By Sam Rkaina, Local Government Reporter
THE National Trust has urged people to call the police if they see anyone spraying graffiti on the Avon Gorge.
The 200ft gorge has been a target for vandals for years, and despite repeated efforts to clean it they struck again earlier this month.
The graffiti has been described as “soul destroying” by Evening Post readers, who feel it damages one of Bristol’s most attractive sights.
Repeated calls have been made to do something about the scrawling and to prevent it happening again.
But the National Trust – the charity that owns the land – says it is not a simple problem to solve.
The trust is currently considering what to do about the latest graffiti, but it says in some respects it’s hands are tied.
The last time the gorge was properly cleaned of graffiti was around 2004.
Over three days, 30-year-old graffiti was removed by abseilers using power washers, spraying 10,000 litres of water over 2,500 square metres of the gorge’s two biggest rock faces.
The £5,500 makeover was funded by Bristol City Council, but the trust says it is no longer able to use the same technology to remove new paint as it causes problems for wildlife in the area.
Spokesman Alan King said: “It is our land but it is difficult to get access.
“The equipment uses water and sand to blast paint off the rock face.
“We’ve also got the problem that there are a lot of rare plants there and removing the paint is toxic for them.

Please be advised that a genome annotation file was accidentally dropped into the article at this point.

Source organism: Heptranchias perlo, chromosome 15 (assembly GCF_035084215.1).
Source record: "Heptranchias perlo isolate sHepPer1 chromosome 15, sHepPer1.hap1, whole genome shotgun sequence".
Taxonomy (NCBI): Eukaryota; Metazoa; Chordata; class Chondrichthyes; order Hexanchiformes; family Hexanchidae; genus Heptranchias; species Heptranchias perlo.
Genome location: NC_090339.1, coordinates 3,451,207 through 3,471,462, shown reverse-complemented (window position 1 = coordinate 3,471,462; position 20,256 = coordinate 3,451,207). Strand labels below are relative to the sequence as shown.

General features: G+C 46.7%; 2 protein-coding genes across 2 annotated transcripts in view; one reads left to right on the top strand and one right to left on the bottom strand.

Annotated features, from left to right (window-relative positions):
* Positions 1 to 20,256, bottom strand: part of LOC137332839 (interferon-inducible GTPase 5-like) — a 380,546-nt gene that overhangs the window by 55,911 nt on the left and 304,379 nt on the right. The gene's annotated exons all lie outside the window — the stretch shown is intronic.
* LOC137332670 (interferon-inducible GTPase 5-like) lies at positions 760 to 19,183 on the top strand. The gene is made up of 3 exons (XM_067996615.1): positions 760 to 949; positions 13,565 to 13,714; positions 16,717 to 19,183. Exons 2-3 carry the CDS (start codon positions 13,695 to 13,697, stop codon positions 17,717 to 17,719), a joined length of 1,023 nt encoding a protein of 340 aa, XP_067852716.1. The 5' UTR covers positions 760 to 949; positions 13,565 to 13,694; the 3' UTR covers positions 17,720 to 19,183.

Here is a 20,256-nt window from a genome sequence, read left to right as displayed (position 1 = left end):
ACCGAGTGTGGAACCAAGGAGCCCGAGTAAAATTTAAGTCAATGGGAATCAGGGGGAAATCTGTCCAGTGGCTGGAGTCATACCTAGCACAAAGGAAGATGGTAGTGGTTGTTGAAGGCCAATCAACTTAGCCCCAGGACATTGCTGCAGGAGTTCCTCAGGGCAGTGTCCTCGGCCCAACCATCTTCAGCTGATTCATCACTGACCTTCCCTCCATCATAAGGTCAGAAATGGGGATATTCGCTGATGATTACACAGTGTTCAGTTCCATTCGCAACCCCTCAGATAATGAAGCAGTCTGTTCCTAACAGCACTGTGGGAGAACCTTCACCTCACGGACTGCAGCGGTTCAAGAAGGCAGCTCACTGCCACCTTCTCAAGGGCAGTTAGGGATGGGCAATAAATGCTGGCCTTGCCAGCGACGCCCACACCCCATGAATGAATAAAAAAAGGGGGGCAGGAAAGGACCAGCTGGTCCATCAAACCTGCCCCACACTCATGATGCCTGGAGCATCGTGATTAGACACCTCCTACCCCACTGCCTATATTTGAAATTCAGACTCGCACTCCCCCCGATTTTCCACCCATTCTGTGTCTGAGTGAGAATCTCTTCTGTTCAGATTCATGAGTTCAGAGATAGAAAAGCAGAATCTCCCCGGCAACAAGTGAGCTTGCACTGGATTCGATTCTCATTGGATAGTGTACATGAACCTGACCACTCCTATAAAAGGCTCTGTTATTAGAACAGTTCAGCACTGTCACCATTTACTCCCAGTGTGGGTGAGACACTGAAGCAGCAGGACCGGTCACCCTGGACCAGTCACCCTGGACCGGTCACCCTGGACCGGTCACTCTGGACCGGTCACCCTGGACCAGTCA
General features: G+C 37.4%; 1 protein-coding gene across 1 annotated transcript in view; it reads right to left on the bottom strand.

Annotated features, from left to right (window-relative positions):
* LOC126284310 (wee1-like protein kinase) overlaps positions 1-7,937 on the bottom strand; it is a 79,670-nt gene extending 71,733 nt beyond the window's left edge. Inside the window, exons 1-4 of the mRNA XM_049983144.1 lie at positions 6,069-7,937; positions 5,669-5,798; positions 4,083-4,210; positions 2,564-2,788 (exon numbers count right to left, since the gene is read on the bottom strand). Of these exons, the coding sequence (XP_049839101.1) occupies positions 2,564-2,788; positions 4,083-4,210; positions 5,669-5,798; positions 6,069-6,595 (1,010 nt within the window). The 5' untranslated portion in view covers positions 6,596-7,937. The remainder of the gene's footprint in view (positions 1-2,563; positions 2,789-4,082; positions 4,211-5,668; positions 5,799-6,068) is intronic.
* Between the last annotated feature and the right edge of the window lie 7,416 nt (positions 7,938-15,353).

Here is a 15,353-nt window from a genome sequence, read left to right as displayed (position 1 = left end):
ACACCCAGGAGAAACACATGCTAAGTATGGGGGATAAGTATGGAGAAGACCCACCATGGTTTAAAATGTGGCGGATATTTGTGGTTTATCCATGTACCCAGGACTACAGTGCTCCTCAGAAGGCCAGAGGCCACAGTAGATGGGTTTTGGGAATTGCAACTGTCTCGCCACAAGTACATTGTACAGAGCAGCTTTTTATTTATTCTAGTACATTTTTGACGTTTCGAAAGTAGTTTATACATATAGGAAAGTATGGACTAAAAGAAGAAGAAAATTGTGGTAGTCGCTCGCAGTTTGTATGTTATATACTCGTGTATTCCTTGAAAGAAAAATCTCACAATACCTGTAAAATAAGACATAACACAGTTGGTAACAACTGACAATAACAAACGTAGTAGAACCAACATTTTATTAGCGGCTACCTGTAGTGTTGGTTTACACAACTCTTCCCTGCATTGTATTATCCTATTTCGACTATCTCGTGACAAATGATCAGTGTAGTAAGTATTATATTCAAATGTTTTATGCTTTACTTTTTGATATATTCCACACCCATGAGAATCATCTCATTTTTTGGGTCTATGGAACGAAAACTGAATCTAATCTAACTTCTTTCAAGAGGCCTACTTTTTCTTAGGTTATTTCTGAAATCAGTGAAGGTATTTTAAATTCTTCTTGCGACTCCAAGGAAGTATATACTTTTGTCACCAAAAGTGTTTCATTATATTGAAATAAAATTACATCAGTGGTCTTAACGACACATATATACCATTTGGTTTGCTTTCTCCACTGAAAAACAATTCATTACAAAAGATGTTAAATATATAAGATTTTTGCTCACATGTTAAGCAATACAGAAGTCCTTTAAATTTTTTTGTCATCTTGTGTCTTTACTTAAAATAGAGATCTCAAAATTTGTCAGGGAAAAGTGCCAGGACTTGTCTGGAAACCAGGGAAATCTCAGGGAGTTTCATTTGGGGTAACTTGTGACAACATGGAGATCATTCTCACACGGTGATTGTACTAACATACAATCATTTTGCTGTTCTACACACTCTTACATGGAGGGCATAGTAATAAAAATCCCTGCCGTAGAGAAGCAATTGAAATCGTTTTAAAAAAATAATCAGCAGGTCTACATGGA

“Natural England says we can’t use the sort of equipment we’ve used before so we’re kind of stuck.
“There’s no easy solution and it’s causing a bit of a problem.
“It’s been a target for years – I’ve been told it was used for propaganda during war time.
“We hope that if people see someone graffiti-ing it then they call the police so we can stop it that way.
“It is a sad fact of modern life that we have to spend our limited resources on this.”
Mr King felt it was “disappointing” that a minority would vandalise the gorge as it diverts the charity’s resources.
He said the trust would rather spend their money on improving other trust properties to make them more appealing for visitors like Leigh Woods.
National Trust warden for the area Bill Morris told the Post the charity has tried other ways of tackling the graffiti problem.
He said: “Because it’s a really sensitive site we’re restricted. What we’ve done in the past is attempt to camouflage it by painting over the top of the graffiti.
“It’s not something we can do ourselves, we need to get rope contractors out as it’s on a 60 degree slope.
“It costs around £250 and is time consuming to set up.
“What we’ve also try to do is restrict access to the site and now it’s not happening as much as it used to.”